This article briefly describes what frozen panes are, and how to create and work with them. It contains the following sections:
Frozen panes are a method to keep part of the worksheet visible at all times when scrolling.
Figure 1: A document with frozen top rows and first left column
Panes have the following properties:
There are four types of panes, as marked on the image below:
- Horizontal scrollable
- Vertical scrollable
Figure 2: Types of panes
When the panes are split only horizontally the panes present are horizontal scrollable and scrollable. When the panes are split vertically, the two panes are vertical scrollable and scrollable.
In order to describe fully the state of the frozen panes, the following need to be specified:
Top left cell index of the fixed pane: This property determines the position to which the viewport is scrolled. When this is different from A1, any areas above and to the left of the index become unreachable. In Figure 3 this is C3.
Frozen rows count: The number of visible rows contained by the horizontal scrollable pane. In Figure 3 this value is 1
Frozen columns count: The number of visible columns contained by the vertical scrollable pane. In Figure 3 this value is 4.
Top left cell index of the scrollable pane: This property determines the scroll position of the scrollable pane. In Figure 3 this is I6. Note that this index is different from the topmost and leftmost point of the scrollable pane.
Figure 3: Panes positioning
Panes can be frozen through the ViewState property of the Worksheet. It is of type WorksheetViewState and exposes the following overloads of the FreezePanes method:
- void FreezePanes(int frozenRowsCount, int frozenColumnsCount)
- void FreezePanes(CellIndex fixedPaneTopLeftCellIndex, int frozenRowsCount, int frozenColumnsCount)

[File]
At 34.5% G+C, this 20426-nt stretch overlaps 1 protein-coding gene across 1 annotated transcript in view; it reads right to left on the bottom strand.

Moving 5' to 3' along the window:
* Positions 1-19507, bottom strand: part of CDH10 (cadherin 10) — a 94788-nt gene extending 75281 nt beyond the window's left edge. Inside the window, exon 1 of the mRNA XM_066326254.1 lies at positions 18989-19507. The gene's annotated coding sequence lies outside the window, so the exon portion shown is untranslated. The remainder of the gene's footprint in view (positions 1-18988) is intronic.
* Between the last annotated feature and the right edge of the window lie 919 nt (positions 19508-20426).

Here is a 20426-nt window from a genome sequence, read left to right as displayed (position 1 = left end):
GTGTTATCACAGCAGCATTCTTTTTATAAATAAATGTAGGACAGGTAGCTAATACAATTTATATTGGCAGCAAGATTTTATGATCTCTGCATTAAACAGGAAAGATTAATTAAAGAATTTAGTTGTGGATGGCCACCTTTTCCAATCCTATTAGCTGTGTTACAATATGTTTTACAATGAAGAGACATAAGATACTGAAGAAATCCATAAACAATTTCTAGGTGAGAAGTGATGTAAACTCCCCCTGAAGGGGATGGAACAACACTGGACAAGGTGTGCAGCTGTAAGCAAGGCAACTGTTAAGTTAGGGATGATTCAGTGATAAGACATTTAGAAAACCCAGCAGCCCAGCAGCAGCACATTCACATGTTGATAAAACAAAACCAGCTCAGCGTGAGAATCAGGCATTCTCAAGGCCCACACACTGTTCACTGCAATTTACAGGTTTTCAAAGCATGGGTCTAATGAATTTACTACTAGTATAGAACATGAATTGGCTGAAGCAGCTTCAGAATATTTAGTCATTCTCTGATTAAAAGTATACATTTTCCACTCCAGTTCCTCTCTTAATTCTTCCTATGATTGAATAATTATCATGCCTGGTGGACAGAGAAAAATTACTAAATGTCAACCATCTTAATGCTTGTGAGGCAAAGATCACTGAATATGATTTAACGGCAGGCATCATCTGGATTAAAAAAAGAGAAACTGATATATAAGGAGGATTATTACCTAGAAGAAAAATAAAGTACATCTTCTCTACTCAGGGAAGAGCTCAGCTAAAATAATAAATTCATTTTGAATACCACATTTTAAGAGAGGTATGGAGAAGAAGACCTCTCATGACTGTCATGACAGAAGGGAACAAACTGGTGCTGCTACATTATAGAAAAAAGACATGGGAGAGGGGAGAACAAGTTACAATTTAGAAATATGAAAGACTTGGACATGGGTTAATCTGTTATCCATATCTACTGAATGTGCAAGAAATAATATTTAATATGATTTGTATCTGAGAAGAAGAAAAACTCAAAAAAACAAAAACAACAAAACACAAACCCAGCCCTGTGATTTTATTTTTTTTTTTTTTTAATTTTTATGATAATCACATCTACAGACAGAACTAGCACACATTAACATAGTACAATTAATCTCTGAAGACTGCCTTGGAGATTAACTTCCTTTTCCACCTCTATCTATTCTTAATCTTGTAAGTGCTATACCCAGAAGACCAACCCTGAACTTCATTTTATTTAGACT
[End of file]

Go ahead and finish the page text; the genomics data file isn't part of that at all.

- void FreezePanes(CellIndex fixedPaneTopLeftCellIndex, int frozenRowsCount, int frozenColumnsCount, CellIndex scrollableTopLeftCellIndex)
If the top left cell indices of the fixed pane and of the scrollable pane are not specified, it will be assumed that the top left index of the fixed pane is the current top left index of the viewport and that the scrollable pane is not scrolled.
The result illustrated in Figure 3 can be achieved with the code from Example 1.
[C#] Example 1: Freezing panes
CellIndex fixedPaneTopLeftCellIndex = new CellIndex(2, 2); CellIndex scrollableTopLeftCellIndex = new CellIndex(5, 8); workbook.ActiveWorksheet.ViewState.FreezePanes(fixedPaneTopLeftCellIndex, 1, 4, scrollableTopLeftCellIndex);
If you would like to create a vertical or horizontal split, all you need to do is specify either the row count or the column count to be equal to zero.
[C#] Example 2: Vertical split
CellIndex fixedPaneTopLeftCellIndex = new CellIndex(2, 2); workbook.ActiveWorksheet.ViewState.FreezePanes(fixedPaneTopLeftCellIndex, 0, 4);
The result from Example 2 is shown on Figure 4.
Figure 4: Vertical split
Since the two panes present are only vertical scrollable and scrollable the columns A and B will remain unreachable. However, the user will be able to scroll to the first two rows. Even though there are two rows from the start of the document at the time of freezing, the document will not be split horizontally.
Another option to freeze the panes in a worksheet is to use the Pane property of type Pane of the WorksheetViewState. The functionality you can achieve is almost identical to the FreezePanes() methods. The Pane class has the following properties:
TopLeftCellIndex: The top left cell index of the scrollable pane
XSplit: The number of visible columns contained by the vertical scrollable pane
YSplit: The number of visible rows contained by the horizontal scrollable pane.
ActivePane: The current active pane.
State: The state of the frozen panes. At the moment only the Frozen state is supported.
The state from Figure 3 can be achieved with the code from Example 3.
[C#] Example 3: Freeze panes through the Pane class
CellIndex scrollableTopLeftCellIndex = new CellIndex(5, 8); Pane pane = new Pane(scrollableTopLeftCellIndex, 4, 1, ViewportPaneType.Scrollable); workbook.ActiveWorksheet.ViewState.Pane = pane;
Regardless of the method used to freeze the panes of a worksheet, you should take care not to place the top left index of the frozen pane below or to the right of the index determined by the frozen row count and the frozen column count. Doing so may result in an invalid document and unexpected behavior.
In order to unfreeze the panes of the worksheet, you need to use the same methods as above but specify zero for number of frozen rows and columns.
[C#] Example 4: Unfreezing panes
Another option is to set the Pane property of the ViewState to null.
[C#] Example 4: Unfreezing panes through the Pane class
workbook.ActiveWorksheet.ViewState.Pane = null;